GSA Annual Meeting in Denver, Colorado, USA - 2016

Paper No. 18-6
Presentation Time: 9:25 AM


CHAN, Marjorie A., Department of Geology and Geophysics, University of Utah, 115 S 1460 E, Room 383 FASB, Salt Lake City, UT 84112, HASIOTIS, Stephen T., Department of Geology, University of Kansas, 1475 Jayhawk Blvd, Lindley Hall, rm 120, Lawrence, KS 66045 and PARRISH, Judith Totman, Dept of Geological Sciences, Univ of Idaho, 875 Perimeter Rd, Moscow, ID 83844-3022,

The Jurassic Navajo Sandstone desert system has a well-exposed erg margin in SE Utah. The formation is ~ 34 m thick at Dewey Bridge, and ~111 m near Sevenmile Canyon, NW of Moab, Utah. The base interfingers with fluvial deposits of the Kayenta Formation, and the top has paleotopographic relief beneath the J-1 unconformity.

The Navajo Sandstone exhibits four major categories of lithofacies and environments, where wind-blown sand was a host for surface and groundwaters while providing habitats for diverse ecosystems of plants and animals: 1. Eolian dune deposits include: a) large (>10 m) sets of crossbedded fine sandstone, with common disturbed and contorted to massive beds; and b) small (m-scale) sets of crossbedded fine sandstone (small eolian dunes), and some minor horizontal laminated sandstone. 2. Dry to wet interdune records are highly variable, from first-order bounding surfaces to decimeter-scale deposits resulting from varying degrees of time represented at these boundaries, as well as fluctuations in the water table. These interdune expressions include small mud- to sand-cracked playas as well as rooted, burrowed, and pedogenically modified sandstones. 3. Surface-water lake and spring deposits are respectively distinguished by thin-bedded, platy limestone with chert, and irregular limestone buildups (tufa mounds) showing microbial structures, including lamination. Freshwater limestones are most prominent in the upper portions of the formation. 4. Interfingering extradunal deposits of rivers to small ephemeral streams show lenticular, subhorizontal, cm to m-scale sandstone with basal scours and rip-up clasts and some green clay partings in the upper portions. Tracing individual supersurfaces is problematic because stratigraphic correlation is so difficult.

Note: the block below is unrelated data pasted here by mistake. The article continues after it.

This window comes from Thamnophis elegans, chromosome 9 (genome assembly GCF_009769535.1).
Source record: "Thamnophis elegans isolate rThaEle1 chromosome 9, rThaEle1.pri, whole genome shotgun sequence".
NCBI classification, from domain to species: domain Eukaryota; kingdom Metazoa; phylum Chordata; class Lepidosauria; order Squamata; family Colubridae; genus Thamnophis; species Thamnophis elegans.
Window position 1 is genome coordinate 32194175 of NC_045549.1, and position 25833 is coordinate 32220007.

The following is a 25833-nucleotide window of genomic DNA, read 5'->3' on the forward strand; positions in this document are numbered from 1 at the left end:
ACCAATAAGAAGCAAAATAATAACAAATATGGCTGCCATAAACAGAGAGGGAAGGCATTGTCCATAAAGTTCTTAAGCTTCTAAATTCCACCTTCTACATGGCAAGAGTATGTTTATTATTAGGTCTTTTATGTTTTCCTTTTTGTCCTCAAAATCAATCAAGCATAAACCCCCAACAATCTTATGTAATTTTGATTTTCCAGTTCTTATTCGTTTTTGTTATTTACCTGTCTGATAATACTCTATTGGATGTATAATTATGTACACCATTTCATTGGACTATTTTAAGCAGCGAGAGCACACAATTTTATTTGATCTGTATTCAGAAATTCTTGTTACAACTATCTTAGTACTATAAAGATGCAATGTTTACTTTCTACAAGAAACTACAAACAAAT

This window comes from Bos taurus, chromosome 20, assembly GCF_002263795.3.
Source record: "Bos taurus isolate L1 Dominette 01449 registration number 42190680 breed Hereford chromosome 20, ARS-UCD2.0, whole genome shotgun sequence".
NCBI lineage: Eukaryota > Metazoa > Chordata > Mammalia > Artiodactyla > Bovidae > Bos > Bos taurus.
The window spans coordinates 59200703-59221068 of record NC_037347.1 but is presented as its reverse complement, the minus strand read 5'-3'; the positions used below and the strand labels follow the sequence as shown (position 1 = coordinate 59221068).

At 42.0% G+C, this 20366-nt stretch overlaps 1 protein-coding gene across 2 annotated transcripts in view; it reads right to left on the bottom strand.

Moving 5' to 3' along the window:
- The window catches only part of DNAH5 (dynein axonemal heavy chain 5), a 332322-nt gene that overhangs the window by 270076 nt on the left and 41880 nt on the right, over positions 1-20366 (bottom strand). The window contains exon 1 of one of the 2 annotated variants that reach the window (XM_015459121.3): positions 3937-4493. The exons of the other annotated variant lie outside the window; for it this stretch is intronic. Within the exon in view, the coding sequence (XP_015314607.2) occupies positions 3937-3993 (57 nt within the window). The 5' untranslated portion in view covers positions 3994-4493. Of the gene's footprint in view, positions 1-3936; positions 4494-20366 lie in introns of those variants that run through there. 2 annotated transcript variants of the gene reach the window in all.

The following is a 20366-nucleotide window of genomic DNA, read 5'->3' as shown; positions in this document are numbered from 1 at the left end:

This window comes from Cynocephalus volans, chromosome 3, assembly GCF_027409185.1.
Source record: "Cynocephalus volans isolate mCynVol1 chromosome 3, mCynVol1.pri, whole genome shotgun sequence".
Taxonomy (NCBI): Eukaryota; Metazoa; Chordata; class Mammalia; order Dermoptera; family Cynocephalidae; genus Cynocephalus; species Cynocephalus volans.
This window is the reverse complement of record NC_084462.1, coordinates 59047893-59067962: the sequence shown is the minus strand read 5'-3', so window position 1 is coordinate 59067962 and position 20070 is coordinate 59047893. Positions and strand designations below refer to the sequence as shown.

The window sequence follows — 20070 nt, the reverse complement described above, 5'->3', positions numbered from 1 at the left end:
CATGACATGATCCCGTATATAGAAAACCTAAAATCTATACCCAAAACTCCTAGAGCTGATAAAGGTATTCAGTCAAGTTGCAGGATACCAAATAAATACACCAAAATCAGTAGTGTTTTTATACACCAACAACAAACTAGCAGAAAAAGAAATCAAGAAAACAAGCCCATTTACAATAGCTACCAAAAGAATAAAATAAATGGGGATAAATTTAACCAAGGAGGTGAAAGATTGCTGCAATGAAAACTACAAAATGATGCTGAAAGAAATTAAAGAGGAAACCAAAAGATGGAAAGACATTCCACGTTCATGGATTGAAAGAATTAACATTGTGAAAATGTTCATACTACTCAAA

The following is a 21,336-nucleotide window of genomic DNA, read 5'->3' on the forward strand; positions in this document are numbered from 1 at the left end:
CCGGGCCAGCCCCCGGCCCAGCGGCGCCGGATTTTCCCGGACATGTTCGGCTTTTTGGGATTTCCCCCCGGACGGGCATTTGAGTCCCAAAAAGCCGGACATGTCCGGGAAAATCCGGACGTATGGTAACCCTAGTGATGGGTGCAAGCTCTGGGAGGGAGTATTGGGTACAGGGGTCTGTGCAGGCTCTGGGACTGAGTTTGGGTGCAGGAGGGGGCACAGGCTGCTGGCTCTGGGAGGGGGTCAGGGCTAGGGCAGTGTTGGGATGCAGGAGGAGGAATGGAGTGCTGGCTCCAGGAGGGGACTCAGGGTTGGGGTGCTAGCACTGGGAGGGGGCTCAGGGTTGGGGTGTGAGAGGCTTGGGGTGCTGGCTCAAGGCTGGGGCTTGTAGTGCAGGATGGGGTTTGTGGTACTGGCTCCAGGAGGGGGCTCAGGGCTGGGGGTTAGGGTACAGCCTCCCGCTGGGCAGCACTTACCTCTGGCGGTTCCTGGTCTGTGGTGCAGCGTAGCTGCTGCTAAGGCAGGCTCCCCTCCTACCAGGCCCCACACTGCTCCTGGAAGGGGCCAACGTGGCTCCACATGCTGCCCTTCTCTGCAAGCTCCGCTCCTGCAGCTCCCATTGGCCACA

The Navajo erg margin was much more than the once-imagined, wind-blown edge of a vast, dry desert. Instead, the sedimentary record preserves dynamic environments that were sensitive to rainfall, runoff from the ancestral Uncompahgre Uplift, springs, and episodic strong ground motion. At times, when sand supply and dune activity were limited, diverse biotas flourished at the desert’s edge.